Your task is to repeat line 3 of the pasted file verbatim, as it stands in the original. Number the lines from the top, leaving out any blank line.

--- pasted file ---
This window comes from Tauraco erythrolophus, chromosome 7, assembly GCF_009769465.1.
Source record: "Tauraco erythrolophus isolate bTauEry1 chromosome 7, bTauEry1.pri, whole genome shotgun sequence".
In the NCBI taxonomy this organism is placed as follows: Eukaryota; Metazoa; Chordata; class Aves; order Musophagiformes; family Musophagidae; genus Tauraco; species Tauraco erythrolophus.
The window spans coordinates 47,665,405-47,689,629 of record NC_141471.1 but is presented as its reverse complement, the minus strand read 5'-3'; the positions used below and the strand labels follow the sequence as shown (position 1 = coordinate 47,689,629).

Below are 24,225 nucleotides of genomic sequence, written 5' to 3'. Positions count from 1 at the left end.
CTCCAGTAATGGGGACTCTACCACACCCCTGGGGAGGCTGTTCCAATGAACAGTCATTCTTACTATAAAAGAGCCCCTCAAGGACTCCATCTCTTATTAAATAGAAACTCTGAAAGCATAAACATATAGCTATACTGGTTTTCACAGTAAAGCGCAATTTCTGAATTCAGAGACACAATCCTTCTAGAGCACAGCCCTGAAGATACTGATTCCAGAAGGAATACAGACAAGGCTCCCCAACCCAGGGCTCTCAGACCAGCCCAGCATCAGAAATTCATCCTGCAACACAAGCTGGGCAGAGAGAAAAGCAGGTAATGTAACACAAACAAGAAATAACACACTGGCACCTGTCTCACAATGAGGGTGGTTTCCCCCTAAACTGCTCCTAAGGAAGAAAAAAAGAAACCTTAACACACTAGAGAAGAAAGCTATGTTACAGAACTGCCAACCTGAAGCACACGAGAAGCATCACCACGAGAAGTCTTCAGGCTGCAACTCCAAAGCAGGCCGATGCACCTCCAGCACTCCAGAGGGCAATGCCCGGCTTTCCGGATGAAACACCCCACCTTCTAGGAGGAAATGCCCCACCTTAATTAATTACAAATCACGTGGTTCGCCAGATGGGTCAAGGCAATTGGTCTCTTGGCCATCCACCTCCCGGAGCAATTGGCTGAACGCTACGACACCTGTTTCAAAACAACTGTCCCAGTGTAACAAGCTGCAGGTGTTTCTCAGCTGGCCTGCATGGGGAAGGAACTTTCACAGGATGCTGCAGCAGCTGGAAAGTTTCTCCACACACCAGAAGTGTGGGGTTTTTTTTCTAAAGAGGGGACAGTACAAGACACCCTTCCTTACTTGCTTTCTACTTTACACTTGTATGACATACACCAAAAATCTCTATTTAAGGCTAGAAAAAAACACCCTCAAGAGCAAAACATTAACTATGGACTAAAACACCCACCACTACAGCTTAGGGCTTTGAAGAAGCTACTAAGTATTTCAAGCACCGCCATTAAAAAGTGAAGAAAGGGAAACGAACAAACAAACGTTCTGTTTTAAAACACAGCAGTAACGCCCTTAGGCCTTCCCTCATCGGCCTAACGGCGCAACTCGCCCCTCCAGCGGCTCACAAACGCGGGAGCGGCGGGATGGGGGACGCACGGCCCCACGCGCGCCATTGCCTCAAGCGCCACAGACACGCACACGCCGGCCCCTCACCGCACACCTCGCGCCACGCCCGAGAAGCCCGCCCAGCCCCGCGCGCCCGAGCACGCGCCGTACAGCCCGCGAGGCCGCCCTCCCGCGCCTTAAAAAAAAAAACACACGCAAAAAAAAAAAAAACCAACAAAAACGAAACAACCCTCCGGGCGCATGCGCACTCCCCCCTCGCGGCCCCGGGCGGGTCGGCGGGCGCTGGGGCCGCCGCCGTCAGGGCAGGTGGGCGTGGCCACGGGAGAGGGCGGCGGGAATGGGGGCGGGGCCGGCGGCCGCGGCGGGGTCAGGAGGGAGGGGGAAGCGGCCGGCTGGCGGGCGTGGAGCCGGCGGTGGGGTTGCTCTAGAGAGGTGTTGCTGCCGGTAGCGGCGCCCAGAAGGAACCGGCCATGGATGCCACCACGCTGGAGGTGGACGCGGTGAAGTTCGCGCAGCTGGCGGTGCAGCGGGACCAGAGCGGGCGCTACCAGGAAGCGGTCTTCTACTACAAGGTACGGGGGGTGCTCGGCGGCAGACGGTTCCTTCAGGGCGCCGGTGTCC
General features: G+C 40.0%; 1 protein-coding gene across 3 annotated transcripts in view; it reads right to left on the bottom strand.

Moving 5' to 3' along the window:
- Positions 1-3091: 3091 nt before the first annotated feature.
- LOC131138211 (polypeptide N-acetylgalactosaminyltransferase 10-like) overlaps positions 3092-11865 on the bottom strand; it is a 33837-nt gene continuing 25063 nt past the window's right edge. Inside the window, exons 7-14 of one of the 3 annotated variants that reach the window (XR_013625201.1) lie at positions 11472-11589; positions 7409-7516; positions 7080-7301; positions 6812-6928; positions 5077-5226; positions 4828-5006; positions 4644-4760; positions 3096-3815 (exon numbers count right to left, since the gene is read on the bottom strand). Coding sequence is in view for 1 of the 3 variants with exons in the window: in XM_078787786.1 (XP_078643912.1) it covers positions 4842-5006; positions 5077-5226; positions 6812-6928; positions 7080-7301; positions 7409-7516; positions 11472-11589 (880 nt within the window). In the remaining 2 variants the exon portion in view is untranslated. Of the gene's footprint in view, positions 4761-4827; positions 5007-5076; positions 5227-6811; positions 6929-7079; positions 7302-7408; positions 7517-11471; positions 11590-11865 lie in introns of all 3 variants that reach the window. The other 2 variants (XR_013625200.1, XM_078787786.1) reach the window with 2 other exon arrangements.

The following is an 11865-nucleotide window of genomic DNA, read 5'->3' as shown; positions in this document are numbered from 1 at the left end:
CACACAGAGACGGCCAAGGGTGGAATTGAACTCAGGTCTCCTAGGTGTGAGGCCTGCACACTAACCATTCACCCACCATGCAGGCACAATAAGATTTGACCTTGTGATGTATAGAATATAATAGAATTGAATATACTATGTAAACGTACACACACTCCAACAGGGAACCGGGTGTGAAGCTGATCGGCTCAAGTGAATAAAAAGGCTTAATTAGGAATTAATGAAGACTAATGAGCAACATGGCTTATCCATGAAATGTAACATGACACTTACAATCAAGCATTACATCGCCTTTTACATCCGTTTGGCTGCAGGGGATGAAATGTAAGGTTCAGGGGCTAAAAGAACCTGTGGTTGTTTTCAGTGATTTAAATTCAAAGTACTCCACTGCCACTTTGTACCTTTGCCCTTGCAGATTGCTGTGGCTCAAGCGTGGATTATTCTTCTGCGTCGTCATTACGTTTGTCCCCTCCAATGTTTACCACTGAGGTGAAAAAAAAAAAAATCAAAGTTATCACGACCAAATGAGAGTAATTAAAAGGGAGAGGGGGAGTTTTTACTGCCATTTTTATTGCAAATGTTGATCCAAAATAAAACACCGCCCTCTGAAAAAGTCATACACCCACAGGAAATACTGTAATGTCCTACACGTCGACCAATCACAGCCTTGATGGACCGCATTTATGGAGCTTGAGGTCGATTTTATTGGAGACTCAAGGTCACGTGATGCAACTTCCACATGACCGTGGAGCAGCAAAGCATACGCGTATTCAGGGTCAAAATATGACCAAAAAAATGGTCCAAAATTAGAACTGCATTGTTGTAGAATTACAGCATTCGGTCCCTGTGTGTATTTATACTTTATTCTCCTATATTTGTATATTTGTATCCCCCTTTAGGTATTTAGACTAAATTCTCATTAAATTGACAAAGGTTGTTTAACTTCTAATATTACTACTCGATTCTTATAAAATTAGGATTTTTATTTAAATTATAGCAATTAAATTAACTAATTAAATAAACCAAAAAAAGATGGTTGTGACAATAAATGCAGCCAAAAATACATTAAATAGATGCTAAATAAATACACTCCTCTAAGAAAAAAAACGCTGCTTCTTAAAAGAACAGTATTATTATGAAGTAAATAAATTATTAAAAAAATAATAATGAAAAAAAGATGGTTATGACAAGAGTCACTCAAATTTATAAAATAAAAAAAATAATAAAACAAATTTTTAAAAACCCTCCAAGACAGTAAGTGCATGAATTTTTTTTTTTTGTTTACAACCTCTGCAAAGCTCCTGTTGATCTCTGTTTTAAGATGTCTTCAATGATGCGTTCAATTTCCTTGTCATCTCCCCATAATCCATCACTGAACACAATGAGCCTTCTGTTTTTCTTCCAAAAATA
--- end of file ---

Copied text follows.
In the NCBI taxonomy this organism is placed as follows: Eukaryota; Metazoa; Chordata; class Aves; order Musophagiformes; family Musophagidae; genus Tauraco; species Tauraco erythrolophus.